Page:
First, affected by the surge of COVID cases and consumers’ slowed spending, the value of U.S. apparel imports decreased by 15.7% in December 2020, the worst performance since September 2020. Specifically, the value of U.S. apparel imports in December 2020 shrank by 6.4% from November 2020 (seasonally adjusted), compared with an 8.8% growth from Aug to September, a 4.6% growth from September to October (seasonally adjusted), and a slight 0.3% decline from October to November (seasonally adjusted).
The substantial drop of U.S. apparel imports in December 2020 also altered the recovery trajectory. Overall, the outlook of US apparel imports in 2021 is hopeful but remains far from uncertain.
Second, supporting the findings of some recent studies, data suggests that U.S. fashion brands and retailers continue to reduce their “China exposure” in 2020. For example, both the HHI index and market concentration ratios (CR3 and CR5) suggest that apparel sourcing orders are gradually moving from China to other Asian countries. Measured by value, only 23.7% of U.S. apparel imports came from China in 2020, a new record low in the past ten years (was 29.7% in 2019 and 33% in 2018).
However, China’s apparel exports to the US lost more market shares from 2018-2019 than 2019-2020–it seems the impact of the trade war is more significant than the COVID.
The latest data confirms the concerns that some non-economic factors negatively affect China’s prospect as an apparel sourcing destination. For example, the reported forced labor issue related to Xinjiang, China, and a series of actions taken by the U.S. government (such as the CBP withhold release orders) have significantly affected U.S. cotton apparel imports from China. Measured by value, only 15.4% of U.S. cotton apparel came from China in 2020, compared with 22.2% in 2019 and 28% back in 2017. While China’s total textile and apparel exports to the US dropped by 30.7% in 2020, China’s cotton textiles and cotton apparel exports to the US went down more sharply by nearly 40%.
Third, despite Covid-19, Asia as a whole remains the single largest source of apparel for the U.S. market. Other than China, Vietnam (19.6% in 2020 vs. 16.2% in 2019), ASEAN (32.3% in 2020 and vs. 27.4% in 2019), Bangladesh (8.2% in 2020 vs.7.1% in 2019), and Cambodia (4.4% in 2020 vs. 3.2% in 2019) all gain additional market shares in 2020 from a year ago.
Fourth, due to seasonal factors, around 21% of U.S. apparel imports came from the Western Hemisphere in December 2020. Notably, to fulfill consumers’ last-minute holiday orders, which require faster speed to market, U.S. fashion companies typically do relatively more near-sourcing from September to December. In comparison, U.S. fashion companies place more sourcing orders with Asian suppliers from June to late September/early October.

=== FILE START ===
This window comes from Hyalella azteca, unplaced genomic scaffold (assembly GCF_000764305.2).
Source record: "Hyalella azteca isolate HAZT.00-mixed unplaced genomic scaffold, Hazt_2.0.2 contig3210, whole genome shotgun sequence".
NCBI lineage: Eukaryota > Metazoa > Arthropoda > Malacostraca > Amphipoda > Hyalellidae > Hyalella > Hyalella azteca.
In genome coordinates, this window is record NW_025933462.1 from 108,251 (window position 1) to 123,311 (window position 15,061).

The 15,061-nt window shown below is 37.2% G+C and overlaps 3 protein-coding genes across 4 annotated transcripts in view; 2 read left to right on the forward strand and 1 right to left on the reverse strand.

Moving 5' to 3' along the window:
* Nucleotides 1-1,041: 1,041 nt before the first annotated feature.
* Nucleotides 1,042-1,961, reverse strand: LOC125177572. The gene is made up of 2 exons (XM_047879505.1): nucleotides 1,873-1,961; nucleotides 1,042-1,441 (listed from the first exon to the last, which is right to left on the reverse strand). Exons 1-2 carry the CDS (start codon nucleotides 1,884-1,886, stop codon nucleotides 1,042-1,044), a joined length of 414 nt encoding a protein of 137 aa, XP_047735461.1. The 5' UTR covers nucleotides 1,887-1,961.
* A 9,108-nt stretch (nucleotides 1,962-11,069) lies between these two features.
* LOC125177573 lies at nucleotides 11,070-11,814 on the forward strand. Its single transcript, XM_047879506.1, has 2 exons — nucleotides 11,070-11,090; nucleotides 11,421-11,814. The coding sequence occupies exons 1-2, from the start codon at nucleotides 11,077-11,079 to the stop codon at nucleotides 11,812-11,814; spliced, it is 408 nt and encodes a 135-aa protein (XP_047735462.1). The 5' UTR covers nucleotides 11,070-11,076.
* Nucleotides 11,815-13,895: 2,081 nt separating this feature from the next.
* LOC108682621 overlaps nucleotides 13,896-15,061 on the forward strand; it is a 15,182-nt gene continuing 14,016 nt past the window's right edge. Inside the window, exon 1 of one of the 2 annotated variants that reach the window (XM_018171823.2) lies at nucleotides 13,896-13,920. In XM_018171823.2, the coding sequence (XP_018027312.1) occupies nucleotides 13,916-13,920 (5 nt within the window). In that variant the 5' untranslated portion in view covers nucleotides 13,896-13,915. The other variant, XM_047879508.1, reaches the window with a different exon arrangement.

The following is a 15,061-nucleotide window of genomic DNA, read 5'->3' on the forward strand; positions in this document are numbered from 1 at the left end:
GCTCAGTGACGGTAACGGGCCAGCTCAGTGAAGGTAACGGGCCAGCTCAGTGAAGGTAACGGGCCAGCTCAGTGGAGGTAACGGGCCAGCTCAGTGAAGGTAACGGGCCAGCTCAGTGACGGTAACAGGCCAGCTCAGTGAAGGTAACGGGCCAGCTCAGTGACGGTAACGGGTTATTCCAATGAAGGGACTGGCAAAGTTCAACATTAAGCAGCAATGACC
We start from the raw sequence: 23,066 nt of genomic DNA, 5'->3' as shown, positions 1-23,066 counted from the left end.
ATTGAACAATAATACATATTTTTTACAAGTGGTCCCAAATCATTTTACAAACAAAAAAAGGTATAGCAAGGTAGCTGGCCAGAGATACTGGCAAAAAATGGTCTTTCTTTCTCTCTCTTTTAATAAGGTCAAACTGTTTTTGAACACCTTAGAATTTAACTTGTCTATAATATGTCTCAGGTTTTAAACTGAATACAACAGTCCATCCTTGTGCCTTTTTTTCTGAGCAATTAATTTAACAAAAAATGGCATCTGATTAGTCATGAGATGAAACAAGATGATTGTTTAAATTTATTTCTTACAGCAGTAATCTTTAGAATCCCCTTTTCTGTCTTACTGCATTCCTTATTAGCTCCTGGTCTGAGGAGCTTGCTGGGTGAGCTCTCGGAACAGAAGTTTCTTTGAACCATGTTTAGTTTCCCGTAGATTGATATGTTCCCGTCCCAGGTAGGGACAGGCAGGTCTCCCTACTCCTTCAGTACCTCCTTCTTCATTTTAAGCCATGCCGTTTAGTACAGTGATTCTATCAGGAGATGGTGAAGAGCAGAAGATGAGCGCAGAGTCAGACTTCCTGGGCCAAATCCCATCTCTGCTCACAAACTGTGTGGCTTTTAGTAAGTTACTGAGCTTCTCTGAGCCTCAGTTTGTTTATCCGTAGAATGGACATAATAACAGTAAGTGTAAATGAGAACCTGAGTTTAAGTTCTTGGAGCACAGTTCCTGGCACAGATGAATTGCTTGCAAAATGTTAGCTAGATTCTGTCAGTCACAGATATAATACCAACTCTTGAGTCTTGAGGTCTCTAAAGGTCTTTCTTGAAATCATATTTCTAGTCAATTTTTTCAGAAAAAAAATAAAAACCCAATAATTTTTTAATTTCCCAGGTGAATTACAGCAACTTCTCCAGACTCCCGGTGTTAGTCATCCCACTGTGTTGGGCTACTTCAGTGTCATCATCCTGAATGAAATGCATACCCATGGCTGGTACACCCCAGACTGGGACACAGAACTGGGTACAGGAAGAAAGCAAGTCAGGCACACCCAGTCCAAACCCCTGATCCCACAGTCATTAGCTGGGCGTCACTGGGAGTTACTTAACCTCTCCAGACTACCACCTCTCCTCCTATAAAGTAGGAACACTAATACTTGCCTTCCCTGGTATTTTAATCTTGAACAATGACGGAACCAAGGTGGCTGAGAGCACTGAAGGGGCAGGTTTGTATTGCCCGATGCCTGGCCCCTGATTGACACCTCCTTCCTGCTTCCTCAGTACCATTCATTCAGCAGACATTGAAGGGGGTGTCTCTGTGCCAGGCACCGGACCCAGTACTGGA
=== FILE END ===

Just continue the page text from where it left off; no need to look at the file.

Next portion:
However, no clear evidence suggests that U.S. fashion brands and retailers have been giving more apparel sourcing orders to suppliers from the Western Hemisphere because of COVID-19 and the U.S.-China tariff war. In 2020, 9.6% of U.S. apparel imports came from CAFTA-DR members (down from 10.3% in 2019) and 4.1% from USMCA members (down from 4.5% in 2019).
by Sheng Lu
3 thoughts on “COVID-19 and U.S. Apparel Imports: Key Trends (Updated: February 2021)”
One thing that was surprising to me in this blog post was that the trade war affected China’s apparel exports to the US than COVID did. This is surprising because COVID affected the whole world so much, and has affected the T&A industry tremendously. The fact that the trade war has a more significant impact is crazy to me.
Great observation! Here is my view —companies know how exactly the trade war will affect their sourcing cost, thus, they just act accordingly. However, there remains many uncertainties during the Covid—how soon the market will recover ? New surge and lockdown measures? So, companies move little. Also, adjusting sourcing practices require resources, which are simply not available during the Covid
With a reduction in apparel sourcing opportunities for China, from the US, there is still no clear evidence to suggest that the opportunities are being given to US fashion brands and retailers instead. This could potentially help provide some insight for policies regarding free trade and the USMCA. Brands assume that by reducing the options for companies, they will be more inclined to use the US, but there is no evidence to suggest that would happen, if anything this article is more likely to act as evidence that there would be no effect.